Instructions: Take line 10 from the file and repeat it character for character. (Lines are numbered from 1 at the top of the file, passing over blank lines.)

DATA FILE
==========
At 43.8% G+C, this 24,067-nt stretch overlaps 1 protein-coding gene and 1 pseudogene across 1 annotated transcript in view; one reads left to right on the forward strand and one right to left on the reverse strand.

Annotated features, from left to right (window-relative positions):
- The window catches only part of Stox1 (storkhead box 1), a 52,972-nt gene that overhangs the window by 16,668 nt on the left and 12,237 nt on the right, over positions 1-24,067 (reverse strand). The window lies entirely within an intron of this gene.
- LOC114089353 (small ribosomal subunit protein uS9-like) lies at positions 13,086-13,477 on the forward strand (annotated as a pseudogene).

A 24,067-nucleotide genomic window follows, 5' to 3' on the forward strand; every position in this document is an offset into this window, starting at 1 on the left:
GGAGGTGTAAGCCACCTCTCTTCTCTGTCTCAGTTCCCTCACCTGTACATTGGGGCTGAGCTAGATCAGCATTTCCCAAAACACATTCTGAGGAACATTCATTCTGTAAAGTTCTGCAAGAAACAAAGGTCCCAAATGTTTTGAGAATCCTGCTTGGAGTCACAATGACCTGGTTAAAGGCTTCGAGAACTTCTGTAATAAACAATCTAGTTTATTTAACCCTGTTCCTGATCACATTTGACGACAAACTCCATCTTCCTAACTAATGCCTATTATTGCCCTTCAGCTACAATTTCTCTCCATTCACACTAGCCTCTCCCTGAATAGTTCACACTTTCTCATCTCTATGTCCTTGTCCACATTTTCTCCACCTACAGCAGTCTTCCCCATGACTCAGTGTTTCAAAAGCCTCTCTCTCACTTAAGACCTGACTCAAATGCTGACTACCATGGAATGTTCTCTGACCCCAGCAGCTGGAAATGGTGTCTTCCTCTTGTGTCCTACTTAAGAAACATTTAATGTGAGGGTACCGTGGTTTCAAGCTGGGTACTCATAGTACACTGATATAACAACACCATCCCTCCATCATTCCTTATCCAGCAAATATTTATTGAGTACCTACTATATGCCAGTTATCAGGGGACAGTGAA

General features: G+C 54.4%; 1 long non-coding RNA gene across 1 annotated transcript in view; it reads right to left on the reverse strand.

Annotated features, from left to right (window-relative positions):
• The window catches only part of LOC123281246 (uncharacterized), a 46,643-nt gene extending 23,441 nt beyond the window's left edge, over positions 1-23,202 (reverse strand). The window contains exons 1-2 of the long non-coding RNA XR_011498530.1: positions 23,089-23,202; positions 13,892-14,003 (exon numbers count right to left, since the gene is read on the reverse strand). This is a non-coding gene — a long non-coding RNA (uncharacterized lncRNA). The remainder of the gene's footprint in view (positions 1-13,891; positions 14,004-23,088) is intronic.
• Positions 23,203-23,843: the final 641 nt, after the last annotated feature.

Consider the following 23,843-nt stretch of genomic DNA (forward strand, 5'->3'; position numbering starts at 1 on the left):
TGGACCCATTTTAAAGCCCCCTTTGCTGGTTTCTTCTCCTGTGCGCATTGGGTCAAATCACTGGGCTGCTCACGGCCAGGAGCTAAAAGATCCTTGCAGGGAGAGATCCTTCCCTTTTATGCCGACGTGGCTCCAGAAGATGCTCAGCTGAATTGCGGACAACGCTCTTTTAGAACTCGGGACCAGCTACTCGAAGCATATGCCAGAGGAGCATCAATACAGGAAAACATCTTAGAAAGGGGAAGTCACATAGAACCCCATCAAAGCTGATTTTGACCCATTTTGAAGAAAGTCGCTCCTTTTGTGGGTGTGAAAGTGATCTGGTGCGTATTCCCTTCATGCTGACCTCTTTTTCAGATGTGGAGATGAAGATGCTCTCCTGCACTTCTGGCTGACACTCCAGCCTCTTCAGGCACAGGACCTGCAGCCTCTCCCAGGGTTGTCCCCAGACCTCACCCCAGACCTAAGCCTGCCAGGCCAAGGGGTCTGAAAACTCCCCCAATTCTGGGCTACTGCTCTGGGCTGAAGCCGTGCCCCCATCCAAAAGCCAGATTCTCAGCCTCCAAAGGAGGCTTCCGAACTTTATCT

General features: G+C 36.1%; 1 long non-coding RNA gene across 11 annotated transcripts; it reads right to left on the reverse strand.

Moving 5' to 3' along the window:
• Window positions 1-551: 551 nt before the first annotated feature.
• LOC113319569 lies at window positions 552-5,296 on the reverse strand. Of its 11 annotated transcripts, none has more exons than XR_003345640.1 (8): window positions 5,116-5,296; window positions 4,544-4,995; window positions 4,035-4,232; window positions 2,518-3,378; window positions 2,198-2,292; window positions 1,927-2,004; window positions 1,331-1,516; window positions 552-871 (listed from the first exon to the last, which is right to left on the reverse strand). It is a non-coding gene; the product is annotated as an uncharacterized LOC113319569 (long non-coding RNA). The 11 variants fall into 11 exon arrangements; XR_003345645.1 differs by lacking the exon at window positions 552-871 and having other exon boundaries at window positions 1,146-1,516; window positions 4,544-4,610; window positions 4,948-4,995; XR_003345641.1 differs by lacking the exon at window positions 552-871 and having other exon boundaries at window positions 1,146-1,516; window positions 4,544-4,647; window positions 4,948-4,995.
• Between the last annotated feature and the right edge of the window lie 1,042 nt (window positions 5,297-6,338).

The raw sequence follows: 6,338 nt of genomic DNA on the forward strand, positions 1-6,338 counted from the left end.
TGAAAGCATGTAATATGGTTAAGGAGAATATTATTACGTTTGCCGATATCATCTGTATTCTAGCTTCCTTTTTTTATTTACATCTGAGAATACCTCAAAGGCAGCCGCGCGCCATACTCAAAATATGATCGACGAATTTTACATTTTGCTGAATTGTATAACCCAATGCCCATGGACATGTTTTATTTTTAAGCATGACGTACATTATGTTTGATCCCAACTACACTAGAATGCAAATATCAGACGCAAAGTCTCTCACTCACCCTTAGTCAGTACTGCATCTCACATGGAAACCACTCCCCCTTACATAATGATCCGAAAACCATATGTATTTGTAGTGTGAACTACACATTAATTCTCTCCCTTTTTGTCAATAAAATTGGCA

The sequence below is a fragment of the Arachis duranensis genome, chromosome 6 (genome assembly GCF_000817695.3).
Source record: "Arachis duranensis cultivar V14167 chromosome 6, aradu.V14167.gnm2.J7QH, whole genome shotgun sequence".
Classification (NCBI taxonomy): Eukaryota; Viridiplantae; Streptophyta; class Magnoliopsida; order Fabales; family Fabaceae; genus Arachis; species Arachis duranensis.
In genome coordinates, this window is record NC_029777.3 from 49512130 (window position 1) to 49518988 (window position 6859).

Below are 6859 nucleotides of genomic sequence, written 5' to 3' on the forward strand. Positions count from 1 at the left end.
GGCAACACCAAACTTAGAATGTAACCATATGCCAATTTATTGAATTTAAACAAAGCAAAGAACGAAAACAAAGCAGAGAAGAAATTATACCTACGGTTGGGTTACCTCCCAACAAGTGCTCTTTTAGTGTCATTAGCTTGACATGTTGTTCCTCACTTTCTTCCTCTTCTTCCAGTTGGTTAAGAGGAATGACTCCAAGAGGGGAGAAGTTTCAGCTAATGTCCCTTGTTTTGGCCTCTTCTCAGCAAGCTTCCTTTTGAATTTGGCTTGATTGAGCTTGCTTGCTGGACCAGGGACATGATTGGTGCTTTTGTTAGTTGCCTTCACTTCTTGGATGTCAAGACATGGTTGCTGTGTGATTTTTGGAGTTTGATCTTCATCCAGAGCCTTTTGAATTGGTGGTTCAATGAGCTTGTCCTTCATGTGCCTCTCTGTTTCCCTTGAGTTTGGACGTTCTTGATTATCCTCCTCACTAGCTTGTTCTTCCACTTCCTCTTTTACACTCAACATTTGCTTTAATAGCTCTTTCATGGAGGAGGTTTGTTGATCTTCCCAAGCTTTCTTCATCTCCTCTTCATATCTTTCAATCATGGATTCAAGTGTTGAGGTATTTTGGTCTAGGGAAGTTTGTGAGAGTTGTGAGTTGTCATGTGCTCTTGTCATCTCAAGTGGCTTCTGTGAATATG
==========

• Positions 23,203-23,843: the final 641 nt, after the last annotated feature.